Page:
Game Distribution Platforms

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This article was written in June 2015, and last updated in February 2022. Given the volatile nature of this topic, expect that the content of this article is outdated after about two years time.

I am aware of the following online videogame distribution platforms.

These platforms allow you to create an account, buy a game, and keep track of it in your account. You can download it later, even after a few years, by logging in to your account. As such, they are different from an online-store, where you can only download it at the time you buy it, but not later.

Note that many platforms provide keys to download bought games on other platforms as well. In particular, many platforms provide Steam keys.

Name Platforms Number of mac OS titles DRM of own platform Distribution
Steam Windows, mac OS, Linux Most commercial games. 2000 titles in 2015, 11,000 titles in 2022. DRM Direct download
Apple App Store mac OS Commercial and individual developers. 7000 titles in 2015 DRM Direct download or subscription fee
Humble Bundle Windows, mac OS, Android Mostly Indie. 1100 titles (500 DRM-free) in 2015. 3800 titles (1100 DRM-free) in 2022. DRM-free Steam, Origin or direct-download
Gog Windows, mac OS, Linux Old and Indie. 500 titles in 2015. 1300 titles in 2022 (all DRM-free) DRM-free Direct download
Gamersgate Windows, mac OS, Linux, Android 1200 titles (500 DRM-free) in 2015 1100 titles in 2022 Left to publishers Steam, Uplay, Origin or (rarely) direct-download
Epic Games store Windows, mac OS Did not exists in 2015, 300 titles in 2022 Left to publishers Direct-download
Origin / EA Desktop Windows, mac OS EA games only. 30 games in 2015, 16 titles in 2022 Strict DRM Direct-download or subscription fee
Microsoft store Windows, XBox N/A Unknown Direct-download or subscription fee
Uplay Windows, Console, iOS Ubisoft games only DRM Direct-download

Number of titles was measured in June 2015 and February 2022, by counting the number of Mac games, excluding downloadable content (DLC).

The DRM enforced by Steam is that you can only play a single game from your library at the same time, counting games played on other computers, or shared with family members. Origin has a similar DRM, but also enforces that this with the purchasing shop. This means you can't gift games to others, and if you purchased an EA game at Steam, both Origin and Steam launchers must be running, and are enforcing their DRM at the same time. Games in the Epic store may also have DRM, but that's enforced by the game, not by the Epic launcher.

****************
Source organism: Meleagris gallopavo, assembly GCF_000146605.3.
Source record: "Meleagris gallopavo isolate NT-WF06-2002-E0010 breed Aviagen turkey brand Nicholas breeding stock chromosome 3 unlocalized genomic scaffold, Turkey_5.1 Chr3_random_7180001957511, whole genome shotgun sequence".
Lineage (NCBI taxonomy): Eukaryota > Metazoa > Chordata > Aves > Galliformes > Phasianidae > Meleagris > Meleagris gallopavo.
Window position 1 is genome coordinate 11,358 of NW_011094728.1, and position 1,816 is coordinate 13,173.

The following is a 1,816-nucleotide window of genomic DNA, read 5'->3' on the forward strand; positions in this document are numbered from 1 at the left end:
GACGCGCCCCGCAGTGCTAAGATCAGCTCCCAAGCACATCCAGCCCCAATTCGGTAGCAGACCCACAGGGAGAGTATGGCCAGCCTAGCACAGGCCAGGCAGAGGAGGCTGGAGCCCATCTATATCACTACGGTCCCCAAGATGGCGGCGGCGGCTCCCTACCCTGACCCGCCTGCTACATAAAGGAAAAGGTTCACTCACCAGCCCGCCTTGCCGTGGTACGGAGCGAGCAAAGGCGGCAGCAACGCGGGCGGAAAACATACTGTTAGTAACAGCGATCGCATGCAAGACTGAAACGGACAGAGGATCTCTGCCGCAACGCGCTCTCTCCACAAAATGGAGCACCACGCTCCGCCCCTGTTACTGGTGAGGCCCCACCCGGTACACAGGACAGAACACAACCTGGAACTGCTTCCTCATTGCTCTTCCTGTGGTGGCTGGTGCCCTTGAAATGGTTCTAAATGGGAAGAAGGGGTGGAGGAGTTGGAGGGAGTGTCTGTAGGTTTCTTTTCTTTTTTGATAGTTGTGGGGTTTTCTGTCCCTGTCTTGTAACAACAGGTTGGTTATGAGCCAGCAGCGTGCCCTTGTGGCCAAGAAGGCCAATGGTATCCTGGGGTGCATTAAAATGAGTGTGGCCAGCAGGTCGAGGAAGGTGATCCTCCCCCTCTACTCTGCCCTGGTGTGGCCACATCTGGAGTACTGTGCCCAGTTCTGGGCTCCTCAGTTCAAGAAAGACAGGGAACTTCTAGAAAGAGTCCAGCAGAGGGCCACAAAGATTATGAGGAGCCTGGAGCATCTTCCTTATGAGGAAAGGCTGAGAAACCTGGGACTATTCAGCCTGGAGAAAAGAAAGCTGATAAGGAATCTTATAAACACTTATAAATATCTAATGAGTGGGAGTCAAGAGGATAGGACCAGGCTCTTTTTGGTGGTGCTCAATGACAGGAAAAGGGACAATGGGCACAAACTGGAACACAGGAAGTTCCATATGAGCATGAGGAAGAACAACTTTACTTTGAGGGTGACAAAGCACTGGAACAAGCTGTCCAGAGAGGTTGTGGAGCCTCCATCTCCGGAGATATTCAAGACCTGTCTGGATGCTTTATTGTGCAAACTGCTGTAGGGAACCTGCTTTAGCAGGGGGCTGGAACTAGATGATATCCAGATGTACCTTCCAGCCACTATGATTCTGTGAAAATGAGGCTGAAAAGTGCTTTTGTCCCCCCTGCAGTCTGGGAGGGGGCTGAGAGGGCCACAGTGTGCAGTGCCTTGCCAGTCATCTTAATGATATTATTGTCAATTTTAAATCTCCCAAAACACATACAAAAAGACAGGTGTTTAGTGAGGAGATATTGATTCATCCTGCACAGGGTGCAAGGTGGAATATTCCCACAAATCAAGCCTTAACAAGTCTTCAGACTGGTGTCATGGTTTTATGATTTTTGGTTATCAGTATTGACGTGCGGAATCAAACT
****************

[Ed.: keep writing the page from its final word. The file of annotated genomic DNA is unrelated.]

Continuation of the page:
Most distribution platforms take about 30% of the cost. Humble Bundle only keeps about 10%, although that excludes about 6% for transaction fees, and another 10% for charity. For a slightly more recent overview, Mana marketing blog posted a 15+ indie-friendly platforms guide. Apple is most expensive with 30% (15% for subscriptions after the first year) and $100/year. Steam requests a $100 up-front fee to prevent fake games submissions, which is re-imbursed after the game sells $1000 or more. Gog offers an option to pay royalties in advance to developers, in exchange for a fee of 40% instead of 30% (until the royalties have been paid of).

The prices of all platforms are usually the same, although in particular Steam often has deep discounts (up to 80%) during summer and Christmas season. Humble Bundle has weekly bundles which are 'pay what you want'.

Defunct Platforms

Impulse
merged into GameStop
Direct2Drive
merged into GameFly Digital
Playfire
merged into Green Man Gaming
Games for Windows Marketplace
merged into Xbox Live
OUYA (open source console)
defunct since 2015
Desura
went bankrupt in 2015 and 2020, and now contains free-to-play web games only
Shinyloot
defunct
GameFly Digital
transformed into a regular show.
GamesRocket
Now seemingly sells retro arcade hardware. Nice, but no longer a game distribution platform.

Other Stores

Regular stores, like Amazon.com may also offer direct downloads.

Many publishers, like Telltale or Auran, offer their own digital download solutions.

G2A.com offers a marketplace, seemingly for second hand games (though I'm not clear how this works, it's not always possible to transfer the usages rights between accounts on game distribution platforms).